Dalvinder Jeet Kaur, who has been ‘a part of that day’ with memories that will be ‘fresh till my death’, shares her experience on the after of the 1984 mob attacks.
“I was 5 years old and my brother was just few months old! The mob broke in our house & took my father & burnt him! We couldn’t find him for 3 days! But thankfully he was alive and was taken to hospital! This memory will never erase from our lives … ever!
“They were all drugged & heavily drunk as my mother recalls that day! They were these mindless idiots following directions blindly! It was like they were under someone’s spell! We All know who are those people!,” she shared via Twitter.
1984 remains one of the darkest years in modern Indian history, Simran Jeet Singh, the the senior religion fellow for the Sikh Coalition, published in the Time in 2014.
In June of that year, Prime Minister Indira Gandhi ordered a military assault on the most significant religious center for the Sikhs, Darbar Sahib (i.e., the Golden Temple) in Amritsar, Punjab. The attack killed thousands of civilians. On October 31, 1984, Mrs. Gandhi was assassinated by two of her Sikh bodyguards.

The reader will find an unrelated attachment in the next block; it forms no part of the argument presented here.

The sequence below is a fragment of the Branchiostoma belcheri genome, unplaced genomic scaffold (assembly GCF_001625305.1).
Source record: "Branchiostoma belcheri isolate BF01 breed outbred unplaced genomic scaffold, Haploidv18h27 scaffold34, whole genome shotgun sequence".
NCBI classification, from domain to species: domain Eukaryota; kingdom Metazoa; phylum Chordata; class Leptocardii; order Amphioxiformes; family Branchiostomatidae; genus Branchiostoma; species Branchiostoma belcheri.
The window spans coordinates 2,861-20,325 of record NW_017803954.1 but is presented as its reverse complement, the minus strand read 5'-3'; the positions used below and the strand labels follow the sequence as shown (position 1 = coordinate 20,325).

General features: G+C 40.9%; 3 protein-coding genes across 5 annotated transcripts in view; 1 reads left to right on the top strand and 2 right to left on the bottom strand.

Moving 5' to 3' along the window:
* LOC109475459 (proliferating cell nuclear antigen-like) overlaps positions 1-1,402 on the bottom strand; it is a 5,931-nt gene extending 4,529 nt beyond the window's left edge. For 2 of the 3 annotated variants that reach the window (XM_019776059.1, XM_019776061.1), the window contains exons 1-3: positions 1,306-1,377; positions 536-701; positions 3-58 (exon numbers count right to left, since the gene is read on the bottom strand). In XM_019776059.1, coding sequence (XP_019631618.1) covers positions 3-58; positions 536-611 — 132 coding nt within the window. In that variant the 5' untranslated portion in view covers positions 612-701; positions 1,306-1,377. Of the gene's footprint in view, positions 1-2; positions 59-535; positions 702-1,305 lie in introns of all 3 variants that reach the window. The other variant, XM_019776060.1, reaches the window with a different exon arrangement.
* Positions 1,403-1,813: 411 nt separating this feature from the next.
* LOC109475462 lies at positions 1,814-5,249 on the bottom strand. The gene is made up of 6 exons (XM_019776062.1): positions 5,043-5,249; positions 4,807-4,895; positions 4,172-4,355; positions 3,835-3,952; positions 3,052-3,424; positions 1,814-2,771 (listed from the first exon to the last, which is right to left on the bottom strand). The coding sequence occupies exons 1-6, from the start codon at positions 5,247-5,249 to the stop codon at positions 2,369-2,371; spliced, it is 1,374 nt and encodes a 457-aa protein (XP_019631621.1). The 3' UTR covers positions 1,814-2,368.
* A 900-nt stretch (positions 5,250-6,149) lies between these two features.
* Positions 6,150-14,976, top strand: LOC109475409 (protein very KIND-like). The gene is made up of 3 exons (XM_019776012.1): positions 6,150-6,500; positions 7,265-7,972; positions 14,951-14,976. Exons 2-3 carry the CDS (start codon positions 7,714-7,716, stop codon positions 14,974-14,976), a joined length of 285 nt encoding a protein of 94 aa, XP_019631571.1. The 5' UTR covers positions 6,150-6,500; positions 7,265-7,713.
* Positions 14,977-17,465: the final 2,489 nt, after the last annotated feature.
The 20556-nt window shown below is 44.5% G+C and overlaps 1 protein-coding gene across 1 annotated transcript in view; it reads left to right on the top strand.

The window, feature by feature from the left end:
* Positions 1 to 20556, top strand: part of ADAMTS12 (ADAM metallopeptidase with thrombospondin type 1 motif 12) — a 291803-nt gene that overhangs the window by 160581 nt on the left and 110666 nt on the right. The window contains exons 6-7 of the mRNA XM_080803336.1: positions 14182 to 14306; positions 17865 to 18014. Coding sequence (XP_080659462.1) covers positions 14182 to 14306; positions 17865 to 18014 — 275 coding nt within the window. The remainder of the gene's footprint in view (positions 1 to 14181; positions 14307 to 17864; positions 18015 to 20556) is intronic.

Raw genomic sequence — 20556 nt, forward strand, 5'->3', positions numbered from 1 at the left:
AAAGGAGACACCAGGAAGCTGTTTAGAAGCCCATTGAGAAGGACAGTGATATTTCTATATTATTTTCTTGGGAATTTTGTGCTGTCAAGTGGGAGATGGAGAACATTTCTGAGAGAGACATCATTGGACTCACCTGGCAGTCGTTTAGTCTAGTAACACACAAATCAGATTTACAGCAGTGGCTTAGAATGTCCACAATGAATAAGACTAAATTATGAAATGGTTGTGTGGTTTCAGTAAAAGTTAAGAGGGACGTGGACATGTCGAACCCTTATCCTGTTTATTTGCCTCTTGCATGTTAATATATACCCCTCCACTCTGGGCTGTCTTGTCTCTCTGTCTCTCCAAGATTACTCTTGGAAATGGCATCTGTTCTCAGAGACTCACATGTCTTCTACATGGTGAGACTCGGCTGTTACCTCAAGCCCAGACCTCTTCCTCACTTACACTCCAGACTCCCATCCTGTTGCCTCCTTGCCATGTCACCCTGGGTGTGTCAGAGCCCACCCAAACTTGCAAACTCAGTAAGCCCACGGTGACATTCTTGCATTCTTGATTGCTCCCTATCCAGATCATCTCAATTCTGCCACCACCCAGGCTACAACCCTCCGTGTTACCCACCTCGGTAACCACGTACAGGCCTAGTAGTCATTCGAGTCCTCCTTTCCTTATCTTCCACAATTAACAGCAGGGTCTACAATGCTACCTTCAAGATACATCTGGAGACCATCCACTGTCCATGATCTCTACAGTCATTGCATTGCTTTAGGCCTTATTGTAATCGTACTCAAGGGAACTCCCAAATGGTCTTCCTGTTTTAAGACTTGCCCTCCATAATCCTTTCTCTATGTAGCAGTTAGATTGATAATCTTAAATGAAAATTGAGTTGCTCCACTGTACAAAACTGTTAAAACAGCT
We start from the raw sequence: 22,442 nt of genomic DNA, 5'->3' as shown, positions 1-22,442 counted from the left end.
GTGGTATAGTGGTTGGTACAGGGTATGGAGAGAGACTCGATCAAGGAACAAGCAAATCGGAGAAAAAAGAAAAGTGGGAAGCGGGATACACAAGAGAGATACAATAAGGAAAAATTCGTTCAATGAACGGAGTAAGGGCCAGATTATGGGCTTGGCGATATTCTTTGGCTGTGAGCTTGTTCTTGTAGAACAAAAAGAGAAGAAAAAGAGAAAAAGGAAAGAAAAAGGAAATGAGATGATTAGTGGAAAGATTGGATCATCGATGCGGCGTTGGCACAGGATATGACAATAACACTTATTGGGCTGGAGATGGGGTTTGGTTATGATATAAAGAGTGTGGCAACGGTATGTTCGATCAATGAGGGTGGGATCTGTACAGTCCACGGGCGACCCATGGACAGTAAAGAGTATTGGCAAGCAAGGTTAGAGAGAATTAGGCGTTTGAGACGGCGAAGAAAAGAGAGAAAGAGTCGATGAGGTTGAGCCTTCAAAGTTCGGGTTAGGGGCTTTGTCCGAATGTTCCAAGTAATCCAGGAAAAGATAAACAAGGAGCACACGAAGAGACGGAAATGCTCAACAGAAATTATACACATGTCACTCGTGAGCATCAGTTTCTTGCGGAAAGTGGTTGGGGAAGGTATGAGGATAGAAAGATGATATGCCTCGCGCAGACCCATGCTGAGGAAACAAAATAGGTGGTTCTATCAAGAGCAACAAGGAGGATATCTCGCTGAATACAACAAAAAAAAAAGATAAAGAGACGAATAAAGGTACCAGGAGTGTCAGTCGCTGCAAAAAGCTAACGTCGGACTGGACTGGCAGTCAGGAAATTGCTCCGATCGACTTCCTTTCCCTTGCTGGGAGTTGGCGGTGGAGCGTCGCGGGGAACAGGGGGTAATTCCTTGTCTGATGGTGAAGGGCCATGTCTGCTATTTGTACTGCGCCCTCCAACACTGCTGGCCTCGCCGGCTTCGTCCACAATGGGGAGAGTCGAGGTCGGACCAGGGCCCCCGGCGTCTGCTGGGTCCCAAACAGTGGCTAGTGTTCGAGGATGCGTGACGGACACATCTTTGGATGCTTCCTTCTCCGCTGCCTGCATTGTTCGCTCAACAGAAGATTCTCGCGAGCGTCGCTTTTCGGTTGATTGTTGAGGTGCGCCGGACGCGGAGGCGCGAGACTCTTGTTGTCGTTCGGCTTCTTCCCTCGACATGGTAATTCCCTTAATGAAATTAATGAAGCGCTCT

Her assassination triggered genocidal killings around the country, particularly in India’s capital city, New Delhi.
He writes: The anti-Sikh violence of 1984 was not a riot. The massacres were not spontaneous, anomalous or disorganized. According to a report belatedly commissioned by the Government of India in 2000, “but for the backing and help of influential and resourceful persons, killing of Sikhs so swiftly and in large numbers could not have happened.”
Fading Memories, Merging Events – 1984 The Saga (Asia Samachar, 28 Oct 2018)
Lessons for today from 1984: Interview with Hari Singh (Asia Samachar, 13 Nov 2015)